Court of Appeal Decision Reiterates That Courts Will Look Beyond The Parties' Agreement When Determining Whether A Worker Is An Independent Contractor Or An Employee

In Arzate v. Bridge Terminal Transport, Inc., a wage and hour class action case brought by members of the Teamsters Union who own and operate their own trucks against defendant Bridge Terminal Transport, Inc., a common carrier engaged in the business of transportation, the California Court of Appeal reversed the trial court’s grant of summary judgment, holding that whether the plaintiffs were employees of defendant, and not independent contractors, was a triable issue of fact. 

Defendant Bridge Terminal Transport, Inc. arranges for the transportation of its customers’ cargo between ports or terminals and the customers’ facilities.  Plaintiffs leased their trucks to defendant to be used for hauling cargo for defendant.  According to the signed lease agreements, the parties “intended to create a relationship of independent contractor, not employer-employee,” and plaintiffs had control over the “method and means by which the motor vehicle equipment is operated.”  However, the Collective Bargaining Agreement the truck owners were subject to provided that they “shall work exclusively for their Employer and for no other interests,” and the terms of the Collective Bargaining Agreement “shall have precedence” where they conflict with the lease agreements.

The Court of Appeal held that defendant could not establish as a matter of law that plaintiffs were independent contractors, based on S. G. Borello & Sons, Inc. v. Department of Industrial Relations (1989) 48 Cal. 3d 341.  According to S. G. Borello, there are several factors that must be considered in determining the existence of an employment relationship; while the employer’s right to control the work is the most significant, other factors that must be taken into consideration include “(a) whether the one performing services is engaged in a distinct occupation or business; (b) the kind of occupation, with reference to whether, in the locality, the work is usually done under the direction of the principal or by a specialist without supervision; (c) the skill required in the particular occupation; (d) whether the principal or the worker supplies the instrumentalities, tools, and the place of work for the person doing the work; (e) the length of time for which the services are to be performed; (f) the method of payment, whether by the time or by the job; (g) whether or not the work is a part of the regular business of the principal; and (h) whether or not the parties belief they are creating the relationship of employer-employee.” (Id. at 351.)

The Court of Appeal found that the defendant could not establish that plaintiffs did not have independent contractor status just because defendant did not control the manner and means by which plaintiffs hauled loads.  There were multiple factors that weighed against calling plaintiffs independent contractors: (1) Defendant executed the collective bargaining agreement with plaintiffs’ union, which represented the owner-operators of trucks in the role of “employees’ of the company; (2) Defendant issued W-2 forms to plaintiffs, withheld taxes, and offered health plan benefits that included paying 70 percent of the cost; (3) Defendant paid hourly rates for some parts of plaintiffs’ work day, such as waiting time, drivers’ meetings; (4) Defendant could terminate the lease agreements on 24 hours’ notice; (5) the work plaintiffs do (transportation of property) is part of the regular business of defendant.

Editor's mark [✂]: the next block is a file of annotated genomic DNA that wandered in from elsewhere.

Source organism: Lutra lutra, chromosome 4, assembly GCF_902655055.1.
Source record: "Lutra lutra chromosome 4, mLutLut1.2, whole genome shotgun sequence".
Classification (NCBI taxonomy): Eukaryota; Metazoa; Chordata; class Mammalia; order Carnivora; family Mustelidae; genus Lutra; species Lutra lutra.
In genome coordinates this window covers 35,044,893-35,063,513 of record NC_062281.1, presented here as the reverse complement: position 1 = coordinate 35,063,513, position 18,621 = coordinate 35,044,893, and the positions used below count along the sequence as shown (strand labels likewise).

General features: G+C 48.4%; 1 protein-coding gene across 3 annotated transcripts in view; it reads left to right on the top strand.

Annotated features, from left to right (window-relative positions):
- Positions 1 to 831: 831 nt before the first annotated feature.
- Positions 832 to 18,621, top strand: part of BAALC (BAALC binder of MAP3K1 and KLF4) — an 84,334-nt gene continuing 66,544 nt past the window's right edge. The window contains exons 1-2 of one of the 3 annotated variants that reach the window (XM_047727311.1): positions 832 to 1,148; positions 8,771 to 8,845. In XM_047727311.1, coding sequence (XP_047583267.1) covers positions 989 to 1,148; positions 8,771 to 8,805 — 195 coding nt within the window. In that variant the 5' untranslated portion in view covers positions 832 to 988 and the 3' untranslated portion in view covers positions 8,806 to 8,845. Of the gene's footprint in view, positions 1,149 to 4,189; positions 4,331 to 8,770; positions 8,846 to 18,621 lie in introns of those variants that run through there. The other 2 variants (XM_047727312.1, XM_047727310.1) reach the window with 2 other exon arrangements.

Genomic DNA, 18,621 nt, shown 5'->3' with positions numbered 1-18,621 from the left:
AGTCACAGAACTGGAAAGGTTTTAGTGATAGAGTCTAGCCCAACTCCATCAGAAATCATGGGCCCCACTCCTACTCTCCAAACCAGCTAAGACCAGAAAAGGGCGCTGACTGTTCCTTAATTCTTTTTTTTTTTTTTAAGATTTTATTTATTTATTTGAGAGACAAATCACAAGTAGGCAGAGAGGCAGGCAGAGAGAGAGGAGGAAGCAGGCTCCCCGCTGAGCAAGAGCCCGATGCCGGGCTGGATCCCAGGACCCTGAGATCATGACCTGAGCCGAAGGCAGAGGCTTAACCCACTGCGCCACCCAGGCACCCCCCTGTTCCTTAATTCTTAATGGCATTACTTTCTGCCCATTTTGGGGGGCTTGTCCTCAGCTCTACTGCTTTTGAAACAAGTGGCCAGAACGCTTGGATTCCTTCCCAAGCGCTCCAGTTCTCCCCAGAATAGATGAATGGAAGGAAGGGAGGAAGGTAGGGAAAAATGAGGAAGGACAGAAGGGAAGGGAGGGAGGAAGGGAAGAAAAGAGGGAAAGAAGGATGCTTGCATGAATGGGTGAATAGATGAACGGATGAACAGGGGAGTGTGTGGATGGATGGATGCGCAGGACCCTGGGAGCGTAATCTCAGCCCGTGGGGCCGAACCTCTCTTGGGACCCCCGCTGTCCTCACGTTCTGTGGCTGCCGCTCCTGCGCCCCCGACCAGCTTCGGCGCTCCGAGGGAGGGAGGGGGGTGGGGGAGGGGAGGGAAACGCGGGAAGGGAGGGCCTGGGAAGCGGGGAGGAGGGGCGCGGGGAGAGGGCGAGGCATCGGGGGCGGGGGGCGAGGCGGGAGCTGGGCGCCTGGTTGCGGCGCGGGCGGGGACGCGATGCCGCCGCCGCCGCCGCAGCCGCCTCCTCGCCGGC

This case serves as an important reminder that California courts will look beyond parties' agreements when evaluating whether a person is an "employee" or an "independent contractor" or purposes of determining whether the numerous provisions of the Labor Code applicable to employees apply.  Typically, the more control a business exercises over how work is done, the more likely it is a California court will find the relationship to be an "employment" relationship and therefore subject to the numerous requirements of the Labor Code and of the Industrial Welfare Commission wage order applicable to the particular industry or occupation.  The consequences of misclassifying a worker as an independent contractor who should have been classified as a non-exempt hourly employee can be substantial.  For example, if, because of misclassifying a worker as an independent contractor, the business failed to provide the worker with required meal and rest periods, failed to pay the worker for all hours worked, failed to pay premium pay for overtime hours, and/or failed to provide properly itemized wage statements, the business could become liable for substantial damages for unpaid wages, for various civil penalties, and for attorney's fees.

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